Bertolt Brecht Journals, 1934-55
Bloomsbury Publishing, 14.07.2016 - 576 Seiten
"Those who dismiss Brecht as a yea-sayer to Stalinism are advised to read these journals and moderate their opinion." (Paul Bailey, Weekend Telegraph)
"A marvellous, motley collage of political ideas, domestic detail, artistic debate, poems, photographs and cuttings from newspapers and magazines, assembled, undoubtedly for posterity by one of the great writers of the century" (New Statesman and Society)
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At the end of the year Mikhail Koltsov of Izvestiya, the sponsor of Das Wort, the Moscowbased German Communist magazine which Brecht edited with Feuchtwanger and Willi Bredel, was also arrested on his return from the Spanish War.
Thus he began playing a role in postwar planning, and was active in the Council for a Democratic Germany which was started following the establishment of a Free German National Committee in Moscow. A few of his writings began to appear ...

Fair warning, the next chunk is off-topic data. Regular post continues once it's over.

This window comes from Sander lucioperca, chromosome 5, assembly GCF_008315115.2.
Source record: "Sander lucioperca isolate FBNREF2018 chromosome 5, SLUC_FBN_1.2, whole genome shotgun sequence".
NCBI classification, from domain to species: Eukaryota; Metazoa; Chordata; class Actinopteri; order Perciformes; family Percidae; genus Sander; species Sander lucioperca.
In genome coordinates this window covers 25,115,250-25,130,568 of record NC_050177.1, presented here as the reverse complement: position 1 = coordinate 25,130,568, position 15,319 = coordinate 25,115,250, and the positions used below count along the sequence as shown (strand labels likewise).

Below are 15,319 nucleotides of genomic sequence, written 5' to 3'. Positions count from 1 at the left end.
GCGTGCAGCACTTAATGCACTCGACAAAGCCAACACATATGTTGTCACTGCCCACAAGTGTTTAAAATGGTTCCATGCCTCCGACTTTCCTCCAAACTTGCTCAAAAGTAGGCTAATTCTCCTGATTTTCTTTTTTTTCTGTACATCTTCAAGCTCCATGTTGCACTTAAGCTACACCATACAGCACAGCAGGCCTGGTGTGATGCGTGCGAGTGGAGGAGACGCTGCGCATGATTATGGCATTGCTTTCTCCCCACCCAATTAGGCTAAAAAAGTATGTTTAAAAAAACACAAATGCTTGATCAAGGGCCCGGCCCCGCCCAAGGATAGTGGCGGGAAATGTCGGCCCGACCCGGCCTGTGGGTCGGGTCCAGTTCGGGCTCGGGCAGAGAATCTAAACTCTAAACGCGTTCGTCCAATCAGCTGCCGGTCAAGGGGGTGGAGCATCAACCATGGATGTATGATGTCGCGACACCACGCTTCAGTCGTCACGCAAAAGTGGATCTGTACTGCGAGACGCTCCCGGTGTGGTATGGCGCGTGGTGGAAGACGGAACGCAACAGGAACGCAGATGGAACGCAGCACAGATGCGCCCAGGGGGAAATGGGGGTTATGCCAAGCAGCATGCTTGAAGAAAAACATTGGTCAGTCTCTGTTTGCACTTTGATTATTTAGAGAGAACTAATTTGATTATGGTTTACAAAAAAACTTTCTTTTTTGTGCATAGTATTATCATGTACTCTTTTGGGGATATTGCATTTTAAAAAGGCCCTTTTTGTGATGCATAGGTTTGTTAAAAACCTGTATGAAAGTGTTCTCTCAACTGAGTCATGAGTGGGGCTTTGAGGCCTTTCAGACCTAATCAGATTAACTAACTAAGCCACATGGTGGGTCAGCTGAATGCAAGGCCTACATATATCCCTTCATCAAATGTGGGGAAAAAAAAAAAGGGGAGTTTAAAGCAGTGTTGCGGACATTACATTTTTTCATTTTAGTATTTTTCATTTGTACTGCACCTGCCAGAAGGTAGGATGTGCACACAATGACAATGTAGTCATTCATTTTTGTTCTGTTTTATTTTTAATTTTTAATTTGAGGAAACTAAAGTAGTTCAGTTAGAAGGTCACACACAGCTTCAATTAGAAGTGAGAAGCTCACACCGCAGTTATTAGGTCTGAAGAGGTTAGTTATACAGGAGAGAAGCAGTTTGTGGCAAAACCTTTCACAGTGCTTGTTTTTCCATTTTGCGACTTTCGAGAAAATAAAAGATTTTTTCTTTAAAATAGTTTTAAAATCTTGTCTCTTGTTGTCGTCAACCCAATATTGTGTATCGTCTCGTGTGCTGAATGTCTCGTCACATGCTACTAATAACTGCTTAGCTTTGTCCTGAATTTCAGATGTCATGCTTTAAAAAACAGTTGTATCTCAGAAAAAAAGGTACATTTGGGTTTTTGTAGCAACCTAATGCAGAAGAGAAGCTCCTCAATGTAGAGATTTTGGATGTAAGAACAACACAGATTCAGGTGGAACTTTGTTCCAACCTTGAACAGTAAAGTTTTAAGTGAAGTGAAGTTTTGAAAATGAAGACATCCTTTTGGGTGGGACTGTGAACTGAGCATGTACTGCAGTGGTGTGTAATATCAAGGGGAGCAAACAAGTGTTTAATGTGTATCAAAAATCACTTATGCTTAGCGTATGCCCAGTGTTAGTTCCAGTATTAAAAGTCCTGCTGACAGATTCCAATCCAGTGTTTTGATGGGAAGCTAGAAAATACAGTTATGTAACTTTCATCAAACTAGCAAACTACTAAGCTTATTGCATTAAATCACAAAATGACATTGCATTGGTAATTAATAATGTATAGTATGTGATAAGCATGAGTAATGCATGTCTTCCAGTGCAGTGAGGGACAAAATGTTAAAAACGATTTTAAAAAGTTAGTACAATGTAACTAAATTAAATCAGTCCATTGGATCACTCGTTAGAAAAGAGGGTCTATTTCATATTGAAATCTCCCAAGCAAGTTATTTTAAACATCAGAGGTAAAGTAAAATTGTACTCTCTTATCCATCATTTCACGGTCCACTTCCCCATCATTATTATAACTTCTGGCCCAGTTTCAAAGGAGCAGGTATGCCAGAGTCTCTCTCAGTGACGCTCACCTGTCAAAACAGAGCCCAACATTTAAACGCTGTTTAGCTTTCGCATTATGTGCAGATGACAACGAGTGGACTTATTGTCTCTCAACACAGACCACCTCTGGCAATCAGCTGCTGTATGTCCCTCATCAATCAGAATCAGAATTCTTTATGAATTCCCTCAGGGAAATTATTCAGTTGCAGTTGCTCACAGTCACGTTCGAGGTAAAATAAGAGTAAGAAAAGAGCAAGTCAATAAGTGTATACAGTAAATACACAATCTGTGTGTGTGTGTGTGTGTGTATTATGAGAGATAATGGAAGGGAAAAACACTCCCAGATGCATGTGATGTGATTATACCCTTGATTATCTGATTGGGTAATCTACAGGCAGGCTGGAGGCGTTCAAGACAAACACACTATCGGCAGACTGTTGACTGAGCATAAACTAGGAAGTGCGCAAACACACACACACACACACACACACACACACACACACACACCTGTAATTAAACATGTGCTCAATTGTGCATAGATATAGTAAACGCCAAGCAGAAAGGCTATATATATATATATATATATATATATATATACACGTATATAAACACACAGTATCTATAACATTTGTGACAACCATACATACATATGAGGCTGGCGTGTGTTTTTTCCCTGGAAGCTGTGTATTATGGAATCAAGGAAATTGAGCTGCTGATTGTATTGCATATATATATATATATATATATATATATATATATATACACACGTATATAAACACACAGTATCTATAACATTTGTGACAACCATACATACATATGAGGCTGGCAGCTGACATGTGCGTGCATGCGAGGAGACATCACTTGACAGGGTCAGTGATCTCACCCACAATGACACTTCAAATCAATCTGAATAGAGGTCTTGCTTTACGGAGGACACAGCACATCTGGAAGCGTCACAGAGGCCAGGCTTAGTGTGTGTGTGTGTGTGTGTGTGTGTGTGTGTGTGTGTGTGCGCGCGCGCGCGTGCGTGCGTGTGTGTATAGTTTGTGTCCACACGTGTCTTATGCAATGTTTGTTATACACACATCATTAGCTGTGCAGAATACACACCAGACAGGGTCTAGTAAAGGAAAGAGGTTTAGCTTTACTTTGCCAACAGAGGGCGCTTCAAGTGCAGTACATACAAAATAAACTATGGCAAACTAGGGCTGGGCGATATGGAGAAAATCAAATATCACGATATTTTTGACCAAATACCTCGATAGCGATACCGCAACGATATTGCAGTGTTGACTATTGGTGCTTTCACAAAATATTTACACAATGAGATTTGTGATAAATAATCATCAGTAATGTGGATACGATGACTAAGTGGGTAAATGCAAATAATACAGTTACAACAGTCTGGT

He wanted to understand the new German setup, with its four differently administered zones and four sectors of Berlin; nor was it going to be easy for a now stateless subversive to travel, particularly during the Berlin blockade which ...
But certainly the East German cultural arbiters would not, for they were dominated by reliable exmembers of the 'Moscow clique', with Lukács still as their politicoaesthetic authority, and, in so far as they were reinforced by the ...
The point was to stop Eisler, one of the greatest living German/Austrian composers, from writing his planned opera on the Faust theme, whose gist would be that Goethe's divided hero had reneged on his peasant forebears and their ...
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July 1941 to 5 November 1947
December 1947 to 20 October 1948
October 1948 to 18 July 1955